The pulse characteristics of the eye-safe orthogonally-polarized dual-wavelength Raman laser with respect to the incident pump power were recorded, where a dichroic mirror with an HR coating at 1460-1500 nm and HT coating at 1314-1321 nm was exploited. Figure 5 shows that the pulse duration of the dual-wavelength Raman laser decreased with the incident pump power, and the SRS process exhibited a significant pulse shortening compared to the fundamental beam . Under the incident pump power of 30 W, the pulse durations of the dual-wavelength Raman laser at 1470, 1490 nm and 1461, 1499 nm were 5.8 and 6.3 ns, respectively, resulting in the peak powers as high as 89.7 and 76.5 kW. As far as we know, the highest peak power reported here is about three times higher than previously reported for other eye-safe dual-wavelength Raman lasers [20,23]. Furthermore, the pulse trains and temporal profiles of the dual-wavelength Raman lasers were monitored under the full output power, as depicted in Fig. 6. The pulse-to-pulse amplitude instabilities shown in Figs. 6(a) and 6(b) were measured to be less than ±8.5% and ±11.8% for both kinds of dual-wavelength Raman laser, respectively. A stable single pulse was observed on the oscilloscope as shown in Figs. 6(c) and 6(d), indicating that the two polarizations are synchronous, without time delay. In addition, a satellite pulse was observed in the experiment, and the intensity of the satellite pulse was much smaller than that of the main pulse. The generation of the satellite Stokes pulse could be attributed to the large Raman gain of the 30 mm long KGW crystal .
Finally, we investigated the output performance of the eye-safe orthogonally-polarized dual-wavelength Raman laser by tuning the PRF from 1 to 10 kHz under the incident pump power of 30 W. As illustrated in Fig. 7, the measured PRF tuning curves have the similar variation trend for different dual-wavelength Raman lasers. It can be seen from Fig. 7(a) that the average output power reaches its maximum value with increasing the PRF to 5 kHz, and then starts to decrease for larger PRF. As described in Fig. 2, the higher PRF is beneficial for the improvement of fundamental laser power. However, the higher PRF will reduce the peak power of fundamental laser, thereby hindering the high efficiency Raman conversion. Therefore, there is an optimized PRF to maximize the Raman output power. The pulse energies of the eye-safe dual-wavelength Raman lasers with respect to the PRF were calculated as exhibited in Fig. 7(b). With the PRF decreasing from 10 to 1 kHz, the pulse energies increased from 0.14 and 0.13 mJ to 1.38 and 1.08 mJ for the dual-wavelength Raman lasers at 1470, 1490 nm and 1461, 1499 nm, respectively. Higher pulse energy can be expected with a lower PRF, but we did not attempt for protecting the optical coatings.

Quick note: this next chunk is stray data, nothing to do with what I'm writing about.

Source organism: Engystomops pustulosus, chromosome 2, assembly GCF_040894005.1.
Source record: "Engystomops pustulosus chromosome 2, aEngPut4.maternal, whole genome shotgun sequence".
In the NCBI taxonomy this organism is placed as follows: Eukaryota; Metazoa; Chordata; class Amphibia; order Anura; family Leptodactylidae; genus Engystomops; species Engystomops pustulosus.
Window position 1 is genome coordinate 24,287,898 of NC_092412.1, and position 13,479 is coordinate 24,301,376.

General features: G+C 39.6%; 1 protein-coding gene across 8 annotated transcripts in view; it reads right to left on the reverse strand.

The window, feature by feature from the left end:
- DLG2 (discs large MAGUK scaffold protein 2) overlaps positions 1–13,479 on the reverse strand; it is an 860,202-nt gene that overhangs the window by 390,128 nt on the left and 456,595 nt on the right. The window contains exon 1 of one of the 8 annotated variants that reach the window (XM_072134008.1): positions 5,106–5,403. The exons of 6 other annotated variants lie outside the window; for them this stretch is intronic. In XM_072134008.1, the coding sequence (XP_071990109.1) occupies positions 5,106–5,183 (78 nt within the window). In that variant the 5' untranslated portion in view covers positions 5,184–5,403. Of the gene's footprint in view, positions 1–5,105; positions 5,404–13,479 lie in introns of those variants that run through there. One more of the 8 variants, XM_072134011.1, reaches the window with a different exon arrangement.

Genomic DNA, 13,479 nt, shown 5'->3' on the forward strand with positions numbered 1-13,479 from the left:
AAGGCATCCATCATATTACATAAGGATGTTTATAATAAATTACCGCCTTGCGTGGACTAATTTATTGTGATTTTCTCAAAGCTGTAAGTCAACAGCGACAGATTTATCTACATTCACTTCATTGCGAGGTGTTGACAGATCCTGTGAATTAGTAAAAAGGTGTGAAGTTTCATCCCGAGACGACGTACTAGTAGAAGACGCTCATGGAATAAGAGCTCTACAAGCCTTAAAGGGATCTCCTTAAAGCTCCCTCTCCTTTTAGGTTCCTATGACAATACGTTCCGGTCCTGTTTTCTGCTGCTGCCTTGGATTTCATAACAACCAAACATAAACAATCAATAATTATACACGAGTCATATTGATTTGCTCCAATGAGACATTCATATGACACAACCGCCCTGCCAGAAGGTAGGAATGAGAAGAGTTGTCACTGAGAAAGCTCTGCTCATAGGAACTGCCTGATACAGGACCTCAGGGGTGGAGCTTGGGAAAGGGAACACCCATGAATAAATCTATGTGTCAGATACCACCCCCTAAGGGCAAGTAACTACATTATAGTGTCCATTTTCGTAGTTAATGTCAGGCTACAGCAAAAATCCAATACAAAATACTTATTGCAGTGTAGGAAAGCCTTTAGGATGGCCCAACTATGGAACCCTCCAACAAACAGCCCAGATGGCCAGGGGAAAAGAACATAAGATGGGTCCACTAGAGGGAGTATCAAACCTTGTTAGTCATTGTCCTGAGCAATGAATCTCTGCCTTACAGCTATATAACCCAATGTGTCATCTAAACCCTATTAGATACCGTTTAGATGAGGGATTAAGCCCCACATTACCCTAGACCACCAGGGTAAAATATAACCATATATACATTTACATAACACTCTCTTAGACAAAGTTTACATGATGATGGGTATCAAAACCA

In summary, high-peak-power eye-safe orthogonally-polarized dual-wavelength Raman lasers were obtained by pumping the KGW crystal with an 880 nm LD pumped orthogonally-polarized dual-wavelength Nd:YLF laser. The gain balanced dual-wavelength Raman laser was realized by appropriately adjusting the loss resulting from the angular tilt of the cavity mirrors. With an incident pump power of 30 W and an optimized PRF of 5 kHz, two sets of orthogonally-polarized dual-wavelength Raman lasers operating at 1470, 1490 nm and 1461, 1499 nm were achieved with the maximum average output powers of 2.6 and 2.4 W, respectively, and the corresponding peak powers were up to 89.7 and 76.5 kW. To our knowledge, this is the first implementation of an eye-safe orthogonally-polarized dual-wavelength Raman laser. Future works can be dedicated to improving the average output power and peak power, which would allow greater on-target powers and scan speeds for some practical applications.
National Natural Science Foundation of China (11704155, 51702124, 61605062, 61735005, 61935010); National Key Research and Development Program of China (2017YFB1104500); Guangdong Project of Science and Technology Grants (2018B010114002, 2018B030323017); Guangzhou Science and Technology Program key projects (201903010042).
The authors declare that there are no conflicts of interest related to this article.